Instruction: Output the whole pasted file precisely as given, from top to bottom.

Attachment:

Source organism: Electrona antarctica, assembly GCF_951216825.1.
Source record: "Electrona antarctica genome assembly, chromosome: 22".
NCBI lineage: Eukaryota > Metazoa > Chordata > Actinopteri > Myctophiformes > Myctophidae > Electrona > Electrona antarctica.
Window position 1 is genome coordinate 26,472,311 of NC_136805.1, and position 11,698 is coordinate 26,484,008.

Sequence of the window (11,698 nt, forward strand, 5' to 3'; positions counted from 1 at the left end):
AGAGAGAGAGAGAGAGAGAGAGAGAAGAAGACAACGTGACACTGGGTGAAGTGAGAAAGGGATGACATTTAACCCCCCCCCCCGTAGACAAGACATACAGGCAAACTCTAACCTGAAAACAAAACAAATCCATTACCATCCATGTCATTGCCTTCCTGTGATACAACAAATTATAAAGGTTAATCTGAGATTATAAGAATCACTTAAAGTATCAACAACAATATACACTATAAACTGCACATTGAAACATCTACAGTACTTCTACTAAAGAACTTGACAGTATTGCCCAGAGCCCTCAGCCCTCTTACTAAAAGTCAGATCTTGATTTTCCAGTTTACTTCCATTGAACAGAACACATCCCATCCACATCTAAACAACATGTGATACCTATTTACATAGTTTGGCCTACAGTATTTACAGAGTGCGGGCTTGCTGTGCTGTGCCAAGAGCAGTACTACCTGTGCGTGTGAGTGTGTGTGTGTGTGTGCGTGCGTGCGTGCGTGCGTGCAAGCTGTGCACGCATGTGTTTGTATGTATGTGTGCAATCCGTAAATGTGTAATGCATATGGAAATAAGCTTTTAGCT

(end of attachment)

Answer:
Source organism: Electrona antarctica, assembly GCF_951216825.1.
Source record: "Electrona antarctica genome assembly, chromosome: 22".
NCBI lineage: Eukaryota > Metazoa > Chordata > Actinopteri > Myctophiformes > Myctophidae > Electrona > Electrona antarctica.
Window position 1 is genome coordinate 26,472,311 of NC_136805.1, and position 11,698 is coordinate 26,484,008.

Sequence of the window (11,698 nt, forward strand, 5' to 3'; positions counted from 1 at the left end):
AGAGAGAGAGAGAGAGAGAGAGAGAAGAAGACAACGTGACACTGGGTGAAGTGAGAAAGGGATGACATTTAACCCCCCCCCCCGTAGACAAGACATACAGGCAAACTCTAACCTGAAAACAAAACAAATCCATTACCATCCATGTCATTGCCTTCCTGTGATACAACAAATTATAAAGGTTAATCTGAGATTATAAGAATCACTTAAAGTATCAACAACAATATACACTATAAACTGCACATTGAAACATCTACAGTACTTCTACTAAAGAACTTGACAGTATTGCCCAGAGCCCTCAGCCCTCTTACTAAAAGTCAGATCTTGATTTTCCAGTTTACTTCCATTGAACAGAACACATCCCATCCACATCTAAACAACATGTGATACCTATTTACATAGTTTGGCCTACAGTATTTACAGAGTGCGGGCTTGCTGTGCTGTGCCAAGAGCAGTACTACCTGTGCGTGTGAGTGTGTGTGTGTGTGTGCGTGCGTGCGTGCGTGCGTGCAAGCTGTGCACGCATGTGTTTGTATGTATGTGTGCAATCCGTAAATGTGTAATGCATATGGAAATAAGCTTTTAGCT